a bird and a bottle


What’s the Opposite of Pro-Death Penalty?
March 12, 2007, 12:19 pm
Filed under: activism, civil rights, criminal justice, law, media

Well, according to America’s Next Top Model (ANTM), it’s pro-life-sentences.

Say what?

Silja Talvi at WIMN’s Voices reports that in last week’s episode of ANTM, the theme of the photoshoot was political hot potatoes:

The models were instructed that they were about to appear in a fashion shoot in which they would have to assume ‘political’ stances with which they might or might not agree.

[…]

So, out came the outfits and sets for pro-gay marriage and pro-straight marriage; pro-gun and anti-gun; pro-vegan and pro-meat; pro-war and anti-war … and, get this: pro-death penalty or pro-life-sentencing.

So let me get this right: The debate about the death penalty is so stagnant that the only two options we see are capital punishment or life imprisonment? What about indeterminate sentencing? Or prison abolition? Should we take this as a wake-up call that abolishing the death penalty is not even on the table in this country, despite all of the potential constitutional and human rights issues associated with its current incarnation.

If ANTM is a benchmark, death penalty abolition not even an option in today’s political climate…but at least models can look good while ignoring it, and Tyra can poke fun at the potential mental health effects of long term incarceration without actually broaching anything resembling a political conversation:

[O]ne model posed as a grim reaper/executioner, complete with a noose hanging right next to her. (What, lethal injection isn’t sexy?) The uber-skinny model made a fierce face wearing dominatrix-style attire. Yup.

The other model was handcuffed to a cage door/mock jail cell, and told to look desperate and sexy, or some such thing. Instead, she went for a high-fashion look of boredom, making the whole shoot even weirder still.

Time for judging: the grip (sic.) reaper actually won because she apparently looked so convincing as a killer, but the life-sentenced woman was told that she didn’t convey one of the two possibilities for how a person doing time was supposed to act.

And how might that be? According to Tyra, there are the prisoners “that are all sad” or the ones who are all crazy and “everyone’s all scared of them.” At which point Ms. Banks started up a bizarre imitation of the latter, snapping her head around, trying to look crazy, and declaring, “Whatchu going to do, give me life?!”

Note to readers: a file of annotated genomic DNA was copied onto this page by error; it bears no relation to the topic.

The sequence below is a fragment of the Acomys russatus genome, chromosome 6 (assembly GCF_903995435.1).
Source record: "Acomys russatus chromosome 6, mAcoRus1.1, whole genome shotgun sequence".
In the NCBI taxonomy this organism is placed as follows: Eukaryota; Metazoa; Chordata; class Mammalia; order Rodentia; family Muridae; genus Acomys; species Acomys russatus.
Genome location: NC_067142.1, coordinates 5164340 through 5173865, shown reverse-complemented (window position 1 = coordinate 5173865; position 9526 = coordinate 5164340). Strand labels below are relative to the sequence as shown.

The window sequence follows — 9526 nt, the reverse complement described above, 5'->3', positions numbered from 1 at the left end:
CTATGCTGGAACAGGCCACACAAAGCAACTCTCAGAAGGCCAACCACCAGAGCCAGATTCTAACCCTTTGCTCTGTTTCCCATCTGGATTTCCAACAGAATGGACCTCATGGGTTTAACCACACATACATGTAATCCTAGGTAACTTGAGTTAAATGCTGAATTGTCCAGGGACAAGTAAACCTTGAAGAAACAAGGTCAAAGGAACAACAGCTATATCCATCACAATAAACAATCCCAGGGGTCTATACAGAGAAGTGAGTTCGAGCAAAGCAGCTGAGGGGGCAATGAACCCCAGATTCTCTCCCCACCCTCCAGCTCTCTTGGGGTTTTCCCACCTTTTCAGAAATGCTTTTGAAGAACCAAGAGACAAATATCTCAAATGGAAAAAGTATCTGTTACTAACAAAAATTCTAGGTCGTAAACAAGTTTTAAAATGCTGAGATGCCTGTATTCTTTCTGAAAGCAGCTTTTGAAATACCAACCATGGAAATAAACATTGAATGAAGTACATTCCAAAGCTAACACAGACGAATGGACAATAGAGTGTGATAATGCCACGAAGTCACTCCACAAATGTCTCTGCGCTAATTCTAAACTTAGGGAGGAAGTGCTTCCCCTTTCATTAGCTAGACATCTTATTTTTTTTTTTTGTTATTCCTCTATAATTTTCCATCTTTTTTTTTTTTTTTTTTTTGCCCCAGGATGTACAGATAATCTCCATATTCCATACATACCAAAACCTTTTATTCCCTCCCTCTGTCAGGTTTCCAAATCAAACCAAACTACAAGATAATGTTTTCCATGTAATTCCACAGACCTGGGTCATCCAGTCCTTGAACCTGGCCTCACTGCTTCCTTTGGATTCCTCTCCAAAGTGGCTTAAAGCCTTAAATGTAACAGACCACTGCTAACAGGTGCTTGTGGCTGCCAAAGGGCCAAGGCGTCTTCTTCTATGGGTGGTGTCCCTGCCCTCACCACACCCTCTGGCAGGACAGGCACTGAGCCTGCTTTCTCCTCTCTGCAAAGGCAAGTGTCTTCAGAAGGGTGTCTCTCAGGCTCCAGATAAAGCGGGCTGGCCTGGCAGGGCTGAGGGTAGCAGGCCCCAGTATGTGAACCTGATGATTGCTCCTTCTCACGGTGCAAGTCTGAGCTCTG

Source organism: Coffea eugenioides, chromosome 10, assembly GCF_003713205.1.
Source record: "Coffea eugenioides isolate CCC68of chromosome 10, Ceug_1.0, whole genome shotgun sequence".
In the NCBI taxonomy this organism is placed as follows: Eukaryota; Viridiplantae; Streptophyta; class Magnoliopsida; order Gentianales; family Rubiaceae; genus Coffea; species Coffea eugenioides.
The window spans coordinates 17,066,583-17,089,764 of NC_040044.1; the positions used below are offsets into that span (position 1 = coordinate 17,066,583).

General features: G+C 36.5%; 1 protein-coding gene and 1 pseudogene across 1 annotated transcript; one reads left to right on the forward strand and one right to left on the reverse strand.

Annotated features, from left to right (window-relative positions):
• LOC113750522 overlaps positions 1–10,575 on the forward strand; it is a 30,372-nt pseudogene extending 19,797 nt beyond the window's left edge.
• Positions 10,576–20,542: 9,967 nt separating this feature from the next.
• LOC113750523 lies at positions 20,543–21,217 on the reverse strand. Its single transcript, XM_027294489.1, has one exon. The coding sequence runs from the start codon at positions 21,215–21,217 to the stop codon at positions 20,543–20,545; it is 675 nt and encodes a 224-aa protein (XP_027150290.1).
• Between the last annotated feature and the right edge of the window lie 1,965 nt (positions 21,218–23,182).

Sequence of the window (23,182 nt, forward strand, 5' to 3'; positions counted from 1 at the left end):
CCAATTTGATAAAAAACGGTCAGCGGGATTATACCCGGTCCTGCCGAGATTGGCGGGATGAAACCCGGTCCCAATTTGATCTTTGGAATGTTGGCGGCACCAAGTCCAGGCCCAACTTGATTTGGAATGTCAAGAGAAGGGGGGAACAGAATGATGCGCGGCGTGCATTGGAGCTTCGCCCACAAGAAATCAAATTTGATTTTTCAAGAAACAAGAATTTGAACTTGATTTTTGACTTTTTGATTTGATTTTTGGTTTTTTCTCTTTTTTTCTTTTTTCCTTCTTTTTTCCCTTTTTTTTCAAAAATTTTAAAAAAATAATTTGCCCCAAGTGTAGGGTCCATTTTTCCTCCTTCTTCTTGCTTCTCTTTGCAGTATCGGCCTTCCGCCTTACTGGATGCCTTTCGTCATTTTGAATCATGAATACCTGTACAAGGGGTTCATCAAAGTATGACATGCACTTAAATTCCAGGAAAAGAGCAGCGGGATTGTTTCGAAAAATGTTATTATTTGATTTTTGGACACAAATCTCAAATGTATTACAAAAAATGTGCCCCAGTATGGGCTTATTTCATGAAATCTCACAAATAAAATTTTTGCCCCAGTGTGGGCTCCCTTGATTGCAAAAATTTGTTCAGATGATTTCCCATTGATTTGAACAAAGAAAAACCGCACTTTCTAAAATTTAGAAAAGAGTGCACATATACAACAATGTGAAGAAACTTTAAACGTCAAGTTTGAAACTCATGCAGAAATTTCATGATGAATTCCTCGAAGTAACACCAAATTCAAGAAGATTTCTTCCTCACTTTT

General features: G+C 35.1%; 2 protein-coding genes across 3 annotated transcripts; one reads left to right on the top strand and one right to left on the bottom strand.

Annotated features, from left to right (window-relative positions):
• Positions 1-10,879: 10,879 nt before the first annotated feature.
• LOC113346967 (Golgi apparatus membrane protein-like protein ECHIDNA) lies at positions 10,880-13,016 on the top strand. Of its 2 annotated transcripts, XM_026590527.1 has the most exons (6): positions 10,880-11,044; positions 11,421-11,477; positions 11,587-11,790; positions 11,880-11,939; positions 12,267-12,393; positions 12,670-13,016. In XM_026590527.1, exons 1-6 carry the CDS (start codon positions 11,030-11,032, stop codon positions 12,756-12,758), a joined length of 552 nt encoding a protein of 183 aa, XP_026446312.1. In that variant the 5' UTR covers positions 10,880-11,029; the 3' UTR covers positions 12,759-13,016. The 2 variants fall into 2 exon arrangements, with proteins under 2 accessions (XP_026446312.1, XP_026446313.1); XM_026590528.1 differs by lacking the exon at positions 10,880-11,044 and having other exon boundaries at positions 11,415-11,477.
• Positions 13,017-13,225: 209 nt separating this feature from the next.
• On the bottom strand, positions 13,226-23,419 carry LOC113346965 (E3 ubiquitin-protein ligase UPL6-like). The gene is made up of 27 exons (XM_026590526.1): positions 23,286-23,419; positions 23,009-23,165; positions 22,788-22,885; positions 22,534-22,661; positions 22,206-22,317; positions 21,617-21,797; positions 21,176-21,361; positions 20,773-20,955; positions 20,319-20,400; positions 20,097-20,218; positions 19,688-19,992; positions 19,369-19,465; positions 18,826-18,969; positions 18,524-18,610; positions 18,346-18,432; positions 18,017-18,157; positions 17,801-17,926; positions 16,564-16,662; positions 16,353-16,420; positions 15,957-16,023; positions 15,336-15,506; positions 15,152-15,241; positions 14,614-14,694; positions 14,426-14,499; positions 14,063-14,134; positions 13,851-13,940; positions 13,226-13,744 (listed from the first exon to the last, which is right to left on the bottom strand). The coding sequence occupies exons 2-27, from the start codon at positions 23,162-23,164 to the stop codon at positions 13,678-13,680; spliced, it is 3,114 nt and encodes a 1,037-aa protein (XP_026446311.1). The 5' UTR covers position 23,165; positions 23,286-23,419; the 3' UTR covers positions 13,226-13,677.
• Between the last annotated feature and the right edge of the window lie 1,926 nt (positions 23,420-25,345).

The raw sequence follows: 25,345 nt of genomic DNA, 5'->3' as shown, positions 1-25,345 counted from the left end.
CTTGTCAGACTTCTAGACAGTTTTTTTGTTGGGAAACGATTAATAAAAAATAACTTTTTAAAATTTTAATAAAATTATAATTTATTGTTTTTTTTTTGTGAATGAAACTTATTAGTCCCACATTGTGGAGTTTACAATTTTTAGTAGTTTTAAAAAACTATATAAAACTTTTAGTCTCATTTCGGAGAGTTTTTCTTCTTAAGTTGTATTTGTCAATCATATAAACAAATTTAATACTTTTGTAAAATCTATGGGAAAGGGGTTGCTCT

In Tyra’s rendition, life imprisonment might be worse — and less attractive/fashionable — than the death penalty. Changing the real world requires imagining a very different one.

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5 Comments so far
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[…] think, A bird in a bottle, is the most underrated blog on the internet. …A recent post on an America’s Next Top Model is something at least my mom and my sister shoud check out. Maybe then when they ignore my radio […]

Pingback by Liberal Debutante » Blog Archive » Monday Love: Midterm writing machine

In Texas, the death penalty capital of the world, life imprisonment was not an option until 2005. Prosecutors fought against the bill, on grounds that it would make jurors less likely to give the death penalty if a life sentence was an option.

So it may be that the choices we have boil down to death vs. life in prison. In any case, I’m pretty sure that there will be little support to abolishing incarceration for murderers as an alternative to the death penalty.

Comment by gordo

damn! I missed it. I have been so behind on my tv watching lately. Tyra Banks is so ass-backwards. One day she’s on ANTM and the next she’s on her show defending fat people. Ridiculous.

Comment by milbydaniel

[…] Sure, there was the whole pro-death penalty vs. pro-life-sentencing thing (to which I objected). […]

Pingback by a bird and a bottle

The vast majority of those that pretend the repeal of the death penalty -in some way- are involved in the crime.
They have committed and commit murder -in the sense of the psychoanalytic concept- of incestuous nature and repeatedly.

Comment by Carlos Norberto Mugrabi




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